Neutralizing North Hall: This is just an exercise

By Gianluca D’Elia

Students hide under desks and chairs during an active shooter response exercise in North Hall on March 22.
Students hide under desks and chairs during an active shooter response exercise in North Hall on March 22.

Lawrence Police charged into North Hall with rubber guns in search of a gunman during an active shooter response exercise held on March 22.

Although it was only a drill, Public Safety and Lawrence Police made it as realistic as possible, holding the drill in a central location on campus while students were walking to and from classes.

While Public Safety set a perimeter around North Hall and directed traffic, the police responded to enter the building, neutralize the shooter and assist with evacuation, said Public Safety Director Vickie Weaver.

The emergency response went “exceedingly well,” according to Weaver. All responders worked together, arrived at and entered North Hall in a timely fashion and were focused on the exercise and the opportunity it presented to further hone their skills.

The authenticity of the drill was enhanced by student volunteers from the Student Government Association who participated in the drill by representing the victims. Some fled the building while others barricaded themselves in a classroom.

“Without a doubt, having the students participating in this drill made a huge and positive difference on many levels,” Weaver said. “The students brought realism to the exercise as they had to determine in the heat of the moment whether to ‘get out’ or ‘hide out.’”

Weaver said the SGA Senate had previously reached out to Public Safety asking to be part of an active shooter exercise. SGA also requested for Lawrence Police to participate.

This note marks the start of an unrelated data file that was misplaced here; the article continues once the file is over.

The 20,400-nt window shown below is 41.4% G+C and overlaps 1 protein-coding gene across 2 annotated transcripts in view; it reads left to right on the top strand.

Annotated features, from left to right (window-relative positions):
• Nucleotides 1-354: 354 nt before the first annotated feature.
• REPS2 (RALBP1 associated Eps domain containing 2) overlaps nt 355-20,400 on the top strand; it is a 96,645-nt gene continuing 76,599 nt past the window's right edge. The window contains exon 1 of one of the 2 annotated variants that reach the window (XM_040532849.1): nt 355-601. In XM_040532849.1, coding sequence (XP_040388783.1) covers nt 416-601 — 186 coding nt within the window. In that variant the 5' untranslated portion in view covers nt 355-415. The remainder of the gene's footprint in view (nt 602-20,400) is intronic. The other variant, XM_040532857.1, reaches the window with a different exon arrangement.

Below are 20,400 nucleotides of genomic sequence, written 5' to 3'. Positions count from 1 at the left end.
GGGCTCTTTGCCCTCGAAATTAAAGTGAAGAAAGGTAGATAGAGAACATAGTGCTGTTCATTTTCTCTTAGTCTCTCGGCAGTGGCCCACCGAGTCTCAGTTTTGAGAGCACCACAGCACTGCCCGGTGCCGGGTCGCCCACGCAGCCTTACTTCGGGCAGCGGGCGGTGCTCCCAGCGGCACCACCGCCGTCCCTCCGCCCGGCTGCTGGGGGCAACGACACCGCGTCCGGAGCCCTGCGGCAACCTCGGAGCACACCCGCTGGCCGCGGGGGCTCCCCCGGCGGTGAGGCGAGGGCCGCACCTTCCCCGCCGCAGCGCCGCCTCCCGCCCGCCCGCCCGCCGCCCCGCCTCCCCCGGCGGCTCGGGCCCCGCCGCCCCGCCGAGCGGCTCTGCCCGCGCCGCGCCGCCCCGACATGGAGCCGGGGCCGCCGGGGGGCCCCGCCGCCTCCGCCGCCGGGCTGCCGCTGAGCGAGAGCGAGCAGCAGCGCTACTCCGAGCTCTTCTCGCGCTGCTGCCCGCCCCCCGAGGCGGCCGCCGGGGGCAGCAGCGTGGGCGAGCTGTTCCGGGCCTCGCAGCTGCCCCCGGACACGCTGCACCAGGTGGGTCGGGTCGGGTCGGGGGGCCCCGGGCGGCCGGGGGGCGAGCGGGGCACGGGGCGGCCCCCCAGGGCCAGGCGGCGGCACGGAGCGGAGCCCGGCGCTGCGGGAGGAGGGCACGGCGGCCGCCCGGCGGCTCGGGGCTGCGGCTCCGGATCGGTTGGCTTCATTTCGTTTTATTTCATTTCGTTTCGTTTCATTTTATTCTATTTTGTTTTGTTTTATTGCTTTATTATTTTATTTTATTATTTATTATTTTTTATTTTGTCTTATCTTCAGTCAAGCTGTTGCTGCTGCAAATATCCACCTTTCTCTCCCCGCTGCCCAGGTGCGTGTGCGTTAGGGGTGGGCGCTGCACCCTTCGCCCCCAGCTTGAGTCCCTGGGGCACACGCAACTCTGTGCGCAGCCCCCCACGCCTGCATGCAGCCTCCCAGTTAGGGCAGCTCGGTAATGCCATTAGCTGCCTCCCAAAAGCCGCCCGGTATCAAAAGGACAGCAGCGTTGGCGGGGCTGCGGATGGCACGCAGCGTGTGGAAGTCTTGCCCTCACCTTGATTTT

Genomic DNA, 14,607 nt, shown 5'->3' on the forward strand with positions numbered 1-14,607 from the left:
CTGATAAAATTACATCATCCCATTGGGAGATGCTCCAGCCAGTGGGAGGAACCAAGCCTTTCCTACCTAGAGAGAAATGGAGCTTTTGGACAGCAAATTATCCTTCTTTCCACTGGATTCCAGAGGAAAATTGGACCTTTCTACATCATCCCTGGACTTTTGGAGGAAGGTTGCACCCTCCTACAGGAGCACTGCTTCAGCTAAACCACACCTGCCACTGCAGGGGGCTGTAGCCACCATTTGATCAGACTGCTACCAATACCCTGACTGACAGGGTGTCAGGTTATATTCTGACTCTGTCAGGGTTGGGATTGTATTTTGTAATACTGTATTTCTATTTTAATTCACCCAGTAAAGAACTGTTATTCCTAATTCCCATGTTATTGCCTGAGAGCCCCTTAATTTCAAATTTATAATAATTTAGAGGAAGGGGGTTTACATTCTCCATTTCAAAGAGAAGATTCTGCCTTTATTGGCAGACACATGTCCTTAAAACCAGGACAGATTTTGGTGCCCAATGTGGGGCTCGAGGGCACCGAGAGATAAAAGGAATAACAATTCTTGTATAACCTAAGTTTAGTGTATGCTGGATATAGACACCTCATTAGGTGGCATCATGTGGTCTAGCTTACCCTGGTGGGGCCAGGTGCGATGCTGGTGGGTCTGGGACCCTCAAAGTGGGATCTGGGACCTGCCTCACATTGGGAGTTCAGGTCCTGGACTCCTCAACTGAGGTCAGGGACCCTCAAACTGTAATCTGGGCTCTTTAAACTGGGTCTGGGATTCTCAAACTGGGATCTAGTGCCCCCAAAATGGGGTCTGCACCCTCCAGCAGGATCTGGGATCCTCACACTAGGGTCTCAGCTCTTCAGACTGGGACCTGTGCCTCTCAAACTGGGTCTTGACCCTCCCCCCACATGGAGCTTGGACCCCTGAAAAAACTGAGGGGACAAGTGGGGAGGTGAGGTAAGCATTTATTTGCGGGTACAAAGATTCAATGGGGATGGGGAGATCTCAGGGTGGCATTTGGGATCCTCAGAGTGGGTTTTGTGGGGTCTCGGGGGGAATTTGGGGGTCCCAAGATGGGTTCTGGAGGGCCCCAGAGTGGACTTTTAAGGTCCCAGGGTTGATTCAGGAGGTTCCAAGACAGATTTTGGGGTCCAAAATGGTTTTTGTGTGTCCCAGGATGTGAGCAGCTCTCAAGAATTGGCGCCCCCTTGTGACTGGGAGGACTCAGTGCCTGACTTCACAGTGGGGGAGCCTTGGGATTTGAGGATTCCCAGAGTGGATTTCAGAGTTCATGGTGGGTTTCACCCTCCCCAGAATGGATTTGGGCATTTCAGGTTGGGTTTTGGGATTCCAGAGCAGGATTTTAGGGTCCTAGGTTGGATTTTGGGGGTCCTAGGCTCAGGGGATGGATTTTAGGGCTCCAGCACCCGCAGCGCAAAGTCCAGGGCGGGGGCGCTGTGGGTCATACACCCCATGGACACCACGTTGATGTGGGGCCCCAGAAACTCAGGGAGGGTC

“It was pretty intense,” said junior psychology major Chris Abdallah, an SGA senator who volunteered in the exercise. “Even though it was fake, seeing the police with rubber guns and hearing everyone shouting commands was a little intimidating.”

Weaver said the drill was designed to test the readiness of the responders, the effectiveness of the training materials such as the “Shots Fired” video, and the quality of the communications system. It also allowed for observation from building marshals, floor monitors, the Lawrence Township Office of Emergency Management and the Federal Emergency Management Agency (FEMA). As part of the test on the communications system, the entire campus received both a pre-recorded phone call from the university and a Rider Alert text message.

Abdallah said there were two drills, one in which the shooter attempted to enter the classroom, and another where the shooter did not approach the room. The second drill served the purpose of escorting students out of the building after the shooter was found and taken away by police.

As one of the students who fled the building for part of the exercise, Abdallah said officers pointed the rubber guns and demanded students keep their hands up as they exited the building.

The rest of the SGA participants who stayed in the classroom barricaded themselves in the room with tables and chairs. They also adopted techniques from the active shooter training video all the participants had to watch, such as keeping themselves spread out instead of huddling close together.

Since doors in North Hall open outward into the hallway, Abdallah said the barricade of desks and chairs was not sufficient enough to keep the shooter out, so one student removed his belt and hooked it around the door handle to hold it shut.

“After taking the training course, I feel far more prepared if I were ever to be in a real situation like this,” Abdallah said. “The drill was really cool. Rather than just reacting to a situation, it’s good to have a solid action plan. You’re ready and you know what you should be doing.”

In 2015, there were 23 shootings on college campuses, according to Time magazine. The most deadly was the Oct. 1 shooting at Umpqua Community College that took the lives of nine students.

“We have to plan for all types of emergencies that could happen on a college or university campus,” Weaver said. “It’s called taking an All Hazards Approach. We have to recognize that things that happen past our campus borders could also happen within our borders.”

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